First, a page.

by Molly McKenney, Reference Librarian
Recently a patron came in with an unusual request– he was filling out his passport application and one of the questions on the form asked what his parents’ birthdays were, a question he did not know the answer to. Since they had both passed away decades ago, it was unlikely a traditional internet search would turn up any obituaries or other information. After he told me he did know their places of birth and their years of death and place of burial, something clicked. Aren’t those the same pieces of information the library’s genealogy databases ask for?
The 1940 census is the most recent one that has been made public by the government and contained in the HeritageQuest database, so I decided to start there. Inputting the information he was able to give me (name, location of birth, and approximate birth year), I was able to find his father’s exact birth year. His mother was unfortunately not listed in the census, possibly because she was only around 9 years old at the time.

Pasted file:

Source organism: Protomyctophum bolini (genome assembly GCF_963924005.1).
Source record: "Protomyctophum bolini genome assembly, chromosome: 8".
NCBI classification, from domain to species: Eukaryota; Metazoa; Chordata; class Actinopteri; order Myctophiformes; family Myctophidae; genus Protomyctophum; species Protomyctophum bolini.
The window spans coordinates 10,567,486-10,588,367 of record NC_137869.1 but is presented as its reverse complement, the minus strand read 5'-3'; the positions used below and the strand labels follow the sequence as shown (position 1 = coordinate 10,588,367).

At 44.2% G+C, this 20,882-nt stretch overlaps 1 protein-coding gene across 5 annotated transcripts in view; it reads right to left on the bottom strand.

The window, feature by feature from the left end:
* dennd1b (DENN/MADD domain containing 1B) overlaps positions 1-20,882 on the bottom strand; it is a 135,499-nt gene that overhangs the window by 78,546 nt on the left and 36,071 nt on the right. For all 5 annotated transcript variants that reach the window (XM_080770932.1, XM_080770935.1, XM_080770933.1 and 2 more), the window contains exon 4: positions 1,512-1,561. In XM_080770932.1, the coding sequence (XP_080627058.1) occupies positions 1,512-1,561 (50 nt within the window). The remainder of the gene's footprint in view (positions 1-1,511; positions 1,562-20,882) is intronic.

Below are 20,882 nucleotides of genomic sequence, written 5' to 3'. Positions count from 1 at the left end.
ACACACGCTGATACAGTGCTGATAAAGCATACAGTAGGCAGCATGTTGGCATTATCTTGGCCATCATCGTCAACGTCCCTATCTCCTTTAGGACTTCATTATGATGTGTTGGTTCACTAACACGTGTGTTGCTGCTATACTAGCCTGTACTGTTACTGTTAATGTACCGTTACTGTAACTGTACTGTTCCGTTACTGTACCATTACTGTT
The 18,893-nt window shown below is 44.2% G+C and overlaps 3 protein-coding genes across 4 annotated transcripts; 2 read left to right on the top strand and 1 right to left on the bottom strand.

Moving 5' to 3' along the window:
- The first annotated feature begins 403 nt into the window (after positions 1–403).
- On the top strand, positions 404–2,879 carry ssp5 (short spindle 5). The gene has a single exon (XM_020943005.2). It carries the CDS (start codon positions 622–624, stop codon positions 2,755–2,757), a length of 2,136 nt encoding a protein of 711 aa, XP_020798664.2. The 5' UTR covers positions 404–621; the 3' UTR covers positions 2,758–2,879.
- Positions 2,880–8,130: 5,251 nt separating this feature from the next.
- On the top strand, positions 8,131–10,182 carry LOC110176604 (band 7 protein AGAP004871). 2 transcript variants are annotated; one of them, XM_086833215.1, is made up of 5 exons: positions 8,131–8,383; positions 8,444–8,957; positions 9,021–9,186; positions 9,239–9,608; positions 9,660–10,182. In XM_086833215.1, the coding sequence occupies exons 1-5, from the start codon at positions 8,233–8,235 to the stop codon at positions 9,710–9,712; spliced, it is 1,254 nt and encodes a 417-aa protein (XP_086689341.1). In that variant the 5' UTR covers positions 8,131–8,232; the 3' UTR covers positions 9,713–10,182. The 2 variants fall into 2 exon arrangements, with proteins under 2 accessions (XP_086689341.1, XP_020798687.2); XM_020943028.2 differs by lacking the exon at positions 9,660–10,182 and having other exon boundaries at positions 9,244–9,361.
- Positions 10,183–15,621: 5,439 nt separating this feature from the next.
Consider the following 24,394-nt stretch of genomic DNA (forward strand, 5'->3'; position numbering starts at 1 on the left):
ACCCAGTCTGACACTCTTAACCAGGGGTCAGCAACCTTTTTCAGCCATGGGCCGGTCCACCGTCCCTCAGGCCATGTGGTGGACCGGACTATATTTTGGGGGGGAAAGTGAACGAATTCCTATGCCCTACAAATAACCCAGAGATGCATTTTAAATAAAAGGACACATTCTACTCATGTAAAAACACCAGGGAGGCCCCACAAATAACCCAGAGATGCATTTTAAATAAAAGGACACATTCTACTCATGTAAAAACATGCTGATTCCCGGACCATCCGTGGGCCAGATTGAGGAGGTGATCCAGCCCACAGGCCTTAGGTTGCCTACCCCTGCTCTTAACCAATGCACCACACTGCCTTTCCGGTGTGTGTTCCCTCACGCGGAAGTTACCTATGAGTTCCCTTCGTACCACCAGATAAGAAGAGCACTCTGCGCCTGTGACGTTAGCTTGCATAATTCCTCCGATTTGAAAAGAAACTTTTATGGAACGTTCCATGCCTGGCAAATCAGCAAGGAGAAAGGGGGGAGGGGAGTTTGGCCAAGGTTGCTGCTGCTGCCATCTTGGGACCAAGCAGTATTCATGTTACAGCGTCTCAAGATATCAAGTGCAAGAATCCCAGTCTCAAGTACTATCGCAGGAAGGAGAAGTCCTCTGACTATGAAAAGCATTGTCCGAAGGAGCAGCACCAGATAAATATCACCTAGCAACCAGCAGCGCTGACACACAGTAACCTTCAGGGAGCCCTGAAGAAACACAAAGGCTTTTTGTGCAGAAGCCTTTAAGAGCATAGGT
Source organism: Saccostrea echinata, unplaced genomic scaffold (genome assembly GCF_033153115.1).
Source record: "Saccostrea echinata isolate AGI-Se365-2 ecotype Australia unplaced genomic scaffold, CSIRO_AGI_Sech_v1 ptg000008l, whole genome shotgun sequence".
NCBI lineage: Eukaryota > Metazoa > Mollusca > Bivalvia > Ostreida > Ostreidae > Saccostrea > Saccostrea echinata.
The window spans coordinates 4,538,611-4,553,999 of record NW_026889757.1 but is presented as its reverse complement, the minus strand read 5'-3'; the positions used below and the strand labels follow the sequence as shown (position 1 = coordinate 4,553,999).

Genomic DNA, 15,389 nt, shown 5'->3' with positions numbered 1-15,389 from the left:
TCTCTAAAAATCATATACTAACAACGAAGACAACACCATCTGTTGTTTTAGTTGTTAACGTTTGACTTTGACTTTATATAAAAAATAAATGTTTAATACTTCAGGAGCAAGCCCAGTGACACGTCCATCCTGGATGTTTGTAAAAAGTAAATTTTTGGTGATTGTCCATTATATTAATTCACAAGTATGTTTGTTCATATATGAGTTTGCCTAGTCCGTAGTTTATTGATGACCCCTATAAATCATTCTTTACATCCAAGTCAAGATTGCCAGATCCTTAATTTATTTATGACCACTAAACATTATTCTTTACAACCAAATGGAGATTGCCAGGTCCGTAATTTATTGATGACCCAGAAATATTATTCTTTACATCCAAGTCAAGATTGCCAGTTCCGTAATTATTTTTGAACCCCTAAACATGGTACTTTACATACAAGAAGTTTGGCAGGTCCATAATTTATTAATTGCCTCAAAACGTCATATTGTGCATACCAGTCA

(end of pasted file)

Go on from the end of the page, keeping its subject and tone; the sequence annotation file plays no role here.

On to my next strategy – the Find a Grave index in HeritageQuest. Using his father’s birth year that we had just found out to narrow the results, I was able to locate the record for his father’s grave, which contained his entire birthday. From there finding the record for his mother’s grave was easy (they were buried together).
I know I’m not alone in feeling intimidated by genealogy research, but it’s interactions like this that make everything seem that much more accessible, and there’s nothing like the satisfaction you get when you’re able to find that elusive piece of information that just might make someone’s day.